Tube shooting 'is health and safety case' but police may face private action

Key quote

"We have apologised publicly and in private to them, and we would again like to take this opportunity to say sorry for this tragedy." - SCOTLAND YARD

Story in full THE police officers involved in the shooting of the innocent Brazilian Jean Charles de Menezes could face a private prosecution after the Crown Prosecution Service said it would not be bringing charges against any officer.

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A report by the CPS yesterday cleared individual officers of wrongdoing over last year's shooting at Stockwell Tube station in London, but recommended the Metropolitan Police be sued under health and safety regulations.

Mr de Menezes' family expressed outrage at the findings and said they would fight for "as long as it takes" to bring the police to justice.

Members of the Metropolitan Police Authority were equally dismayed by the decision and said it would create "uncertainty" as it tried to protect the public from terrorism.

Lord Toby Harris, the chairman of Westminster's all-party parliamentary group on policing, described it as a "ridiculous cop-out", while Ken Livingstone, the mayor of London, said it made "absolutely no sense".

The de Menezes family were last night considering whether to apply for a judicial review of the CPS verdict, or even launch a private prosecution. As they tried to come to terms with the fact no-one will go to jail over the shooting, it emerged that the two police officers who fired the fatal shots could be back on duty before the end of the week.

Both were suspended from operational duties, and Paul Stephenson, the Met's deputy commissioner, said their fate could be decided within days.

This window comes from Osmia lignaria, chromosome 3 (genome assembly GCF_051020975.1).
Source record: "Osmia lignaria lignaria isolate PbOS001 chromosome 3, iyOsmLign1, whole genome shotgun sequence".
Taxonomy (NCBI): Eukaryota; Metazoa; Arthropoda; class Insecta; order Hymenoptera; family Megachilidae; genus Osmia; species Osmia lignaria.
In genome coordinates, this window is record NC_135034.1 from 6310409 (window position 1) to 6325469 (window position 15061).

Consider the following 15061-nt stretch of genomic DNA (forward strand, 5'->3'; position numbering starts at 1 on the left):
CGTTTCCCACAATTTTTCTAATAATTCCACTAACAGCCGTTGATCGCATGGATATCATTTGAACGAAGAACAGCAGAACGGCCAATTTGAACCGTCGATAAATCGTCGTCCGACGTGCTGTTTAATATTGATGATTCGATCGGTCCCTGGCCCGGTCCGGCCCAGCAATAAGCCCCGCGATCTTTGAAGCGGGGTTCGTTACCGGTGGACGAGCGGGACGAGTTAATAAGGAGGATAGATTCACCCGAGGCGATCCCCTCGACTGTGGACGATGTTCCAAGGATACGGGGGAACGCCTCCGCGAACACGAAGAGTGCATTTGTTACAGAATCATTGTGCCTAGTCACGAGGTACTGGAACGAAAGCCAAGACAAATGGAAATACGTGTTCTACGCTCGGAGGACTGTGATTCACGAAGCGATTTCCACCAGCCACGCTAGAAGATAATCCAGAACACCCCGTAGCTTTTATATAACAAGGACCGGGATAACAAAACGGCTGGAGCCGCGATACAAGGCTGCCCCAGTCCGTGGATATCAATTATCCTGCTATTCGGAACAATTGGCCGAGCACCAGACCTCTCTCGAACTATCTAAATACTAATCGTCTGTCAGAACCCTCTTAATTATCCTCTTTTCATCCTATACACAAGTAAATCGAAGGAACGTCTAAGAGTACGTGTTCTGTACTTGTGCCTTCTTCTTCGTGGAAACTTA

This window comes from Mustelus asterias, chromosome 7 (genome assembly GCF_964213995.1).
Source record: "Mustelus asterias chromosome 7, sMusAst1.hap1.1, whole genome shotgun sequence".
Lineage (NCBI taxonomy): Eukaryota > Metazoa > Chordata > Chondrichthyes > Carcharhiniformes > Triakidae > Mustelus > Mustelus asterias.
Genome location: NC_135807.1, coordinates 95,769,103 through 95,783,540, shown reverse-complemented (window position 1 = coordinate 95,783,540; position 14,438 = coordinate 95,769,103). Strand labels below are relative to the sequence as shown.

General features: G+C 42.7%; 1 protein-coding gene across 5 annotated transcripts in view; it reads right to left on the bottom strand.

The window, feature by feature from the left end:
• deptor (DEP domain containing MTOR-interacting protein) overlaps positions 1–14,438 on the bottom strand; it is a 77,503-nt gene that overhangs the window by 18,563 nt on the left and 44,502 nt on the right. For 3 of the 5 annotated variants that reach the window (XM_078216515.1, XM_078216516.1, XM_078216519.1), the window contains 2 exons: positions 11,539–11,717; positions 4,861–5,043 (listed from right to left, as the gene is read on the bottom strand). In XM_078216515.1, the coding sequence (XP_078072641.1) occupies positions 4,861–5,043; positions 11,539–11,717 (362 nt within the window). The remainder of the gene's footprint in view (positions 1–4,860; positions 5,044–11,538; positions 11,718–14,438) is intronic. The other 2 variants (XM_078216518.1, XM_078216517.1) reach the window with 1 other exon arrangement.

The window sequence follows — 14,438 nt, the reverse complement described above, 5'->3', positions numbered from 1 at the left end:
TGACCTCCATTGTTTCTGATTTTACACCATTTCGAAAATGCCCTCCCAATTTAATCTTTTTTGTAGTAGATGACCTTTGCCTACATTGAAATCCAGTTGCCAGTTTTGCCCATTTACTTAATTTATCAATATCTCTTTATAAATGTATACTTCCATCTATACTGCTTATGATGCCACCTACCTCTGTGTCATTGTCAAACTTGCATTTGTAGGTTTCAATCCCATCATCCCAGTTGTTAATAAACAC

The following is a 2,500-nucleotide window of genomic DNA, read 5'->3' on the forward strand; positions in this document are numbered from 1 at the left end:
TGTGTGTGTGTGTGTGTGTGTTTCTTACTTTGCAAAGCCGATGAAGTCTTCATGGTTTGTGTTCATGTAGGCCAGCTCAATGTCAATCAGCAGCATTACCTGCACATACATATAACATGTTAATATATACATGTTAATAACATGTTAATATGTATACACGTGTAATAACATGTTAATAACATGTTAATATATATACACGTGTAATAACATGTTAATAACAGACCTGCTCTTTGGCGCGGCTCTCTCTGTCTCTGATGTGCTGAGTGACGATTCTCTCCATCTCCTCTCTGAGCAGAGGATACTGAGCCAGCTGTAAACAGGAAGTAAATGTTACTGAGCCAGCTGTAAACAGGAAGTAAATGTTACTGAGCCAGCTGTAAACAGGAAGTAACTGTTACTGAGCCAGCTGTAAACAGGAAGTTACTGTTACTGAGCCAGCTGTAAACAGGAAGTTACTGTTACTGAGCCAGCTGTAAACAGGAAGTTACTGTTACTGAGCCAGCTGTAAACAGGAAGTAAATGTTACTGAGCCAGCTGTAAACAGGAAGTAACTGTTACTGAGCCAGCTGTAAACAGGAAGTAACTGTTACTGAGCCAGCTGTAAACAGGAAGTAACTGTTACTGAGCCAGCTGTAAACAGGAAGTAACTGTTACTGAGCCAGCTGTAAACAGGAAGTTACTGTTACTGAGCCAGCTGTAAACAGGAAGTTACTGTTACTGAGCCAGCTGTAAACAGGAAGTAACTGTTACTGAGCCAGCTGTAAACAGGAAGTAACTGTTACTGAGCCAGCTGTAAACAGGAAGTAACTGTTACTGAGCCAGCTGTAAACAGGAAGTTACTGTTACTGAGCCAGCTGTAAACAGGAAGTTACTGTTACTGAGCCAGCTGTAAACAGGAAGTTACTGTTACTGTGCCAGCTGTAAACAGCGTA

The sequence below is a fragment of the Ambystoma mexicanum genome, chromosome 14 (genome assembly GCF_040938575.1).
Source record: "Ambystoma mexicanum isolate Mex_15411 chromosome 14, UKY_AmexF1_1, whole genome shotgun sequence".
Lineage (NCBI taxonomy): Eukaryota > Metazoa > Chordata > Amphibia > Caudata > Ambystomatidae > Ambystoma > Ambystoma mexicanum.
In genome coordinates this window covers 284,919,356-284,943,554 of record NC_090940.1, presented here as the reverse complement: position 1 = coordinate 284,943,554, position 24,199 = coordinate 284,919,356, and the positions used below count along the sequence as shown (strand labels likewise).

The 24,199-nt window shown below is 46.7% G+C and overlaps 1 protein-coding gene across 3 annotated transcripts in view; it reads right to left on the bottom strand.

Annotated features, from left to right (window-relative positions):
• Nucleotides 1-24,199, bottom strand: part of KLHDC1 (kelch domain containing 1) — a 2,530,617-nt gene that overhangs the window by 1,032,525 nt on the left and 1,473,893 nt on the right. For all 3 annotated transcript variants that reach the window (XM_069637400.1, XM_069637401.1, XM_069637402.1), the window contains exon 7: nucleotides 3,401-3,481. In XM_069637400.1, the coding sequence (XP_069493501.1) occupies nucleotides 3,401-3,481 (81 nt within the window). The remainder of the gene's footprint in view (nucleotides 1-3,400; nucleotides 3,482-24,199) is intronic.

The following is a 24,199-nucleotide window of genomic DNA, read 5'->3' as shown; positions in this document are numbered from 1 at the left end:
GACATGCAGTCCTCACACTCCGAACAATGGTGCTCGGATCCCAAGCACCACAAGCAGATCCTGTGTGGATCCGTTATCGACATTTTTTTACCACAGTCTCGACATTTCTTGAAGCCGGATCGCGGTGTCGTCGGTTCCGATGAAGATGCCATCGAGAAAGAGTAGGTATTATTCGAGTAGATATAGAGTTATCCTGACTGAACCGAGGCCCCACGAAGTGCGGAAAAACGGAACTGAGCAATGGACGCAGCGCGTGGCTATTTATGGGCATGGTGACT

Mr de Menezes, 27, was shot on the morning of 22 July last year, the day after attempted bombings on London's transport network.

In its long-awaited announcement, the CPS said there was "insufficient evidence" to prosecute any of the individual officers involved for murder or manslaughter. The officers who shot him thought he was a suicide bomber and feared he would "blow up the train, killing many people", said Stephen O'Doherty, a senior CPS lawyer.

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He concluded that "operational errors" in planning and communication suggested there had been a breach of the health and safety duties owed to non-employees. As a result, the CPS is to prosecute the "office" of the Metropolitan Police Commissioner, Sir Ian Blair, under Sections 3 and 33 of the Health and Safety at Work Act 1974.

It is not a personal prosecution against Sir Ian, but leaves his force facing a lengthy crown court trial and an unlimited fine, if convicted.

The CPS announcement provoked a furious response from Mr de Menezes's family. Patricia da Silva Armani, a cousin, said she was "sickened", and added: "I am very disappointed. This is shameful. By using these laws to cover up their mistakes, they are treating my cousin like a dead animal."

Alex Pereira, another cousin, said Mr de Menezes' parents were shocked and deeply hurt at what he called a "completely unbelievable" finding. "It does not make sense, this decision that they made," he said. "I don't know how someone works very hard and spends a lot of money comes to a decision like this."

The family's lawyer, Harriet Wistrich, said they would be examining in more detail the CPS's findings and could pursue a civil case against the police officers involved. She went on: "The family need to hold somebody accountable for this death. It is not a health and safety issue: it wasn't food poisoning; it didn't happen on a building site."

Asad Rehman, of the Justice For Jean campaign, said the family had been treated with a "lack of respect" by the British authorities.

Scotland Yard said it was "pleased" individual officers had not been charged. Expressing "very deep regret" for the shooting, the force said of the de Menezes family: "We have apologised publicly and in private to them, and we would again like to take this opportunity to say sorry for this tragedy."

The Met said it supported the decision not to charge any officer and offered its support to Commander Cressida Dick, the senior officer in charge of the operation that led to the death.

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But its statement went on: "We are concerned and clearly disappointed at today's decision to prosecute the Metropolitan Police Service for breaches of health and safety."

It also insisted its controversial Operation Kratos policy for dealing with suicide bombers would remain in place.

The Metropolitan Police Federation, which represented many of the officers involved in the investigation, said they and their families had been under "tremendous pressure".

"We are delighted that that pressure has now been lifted," it said.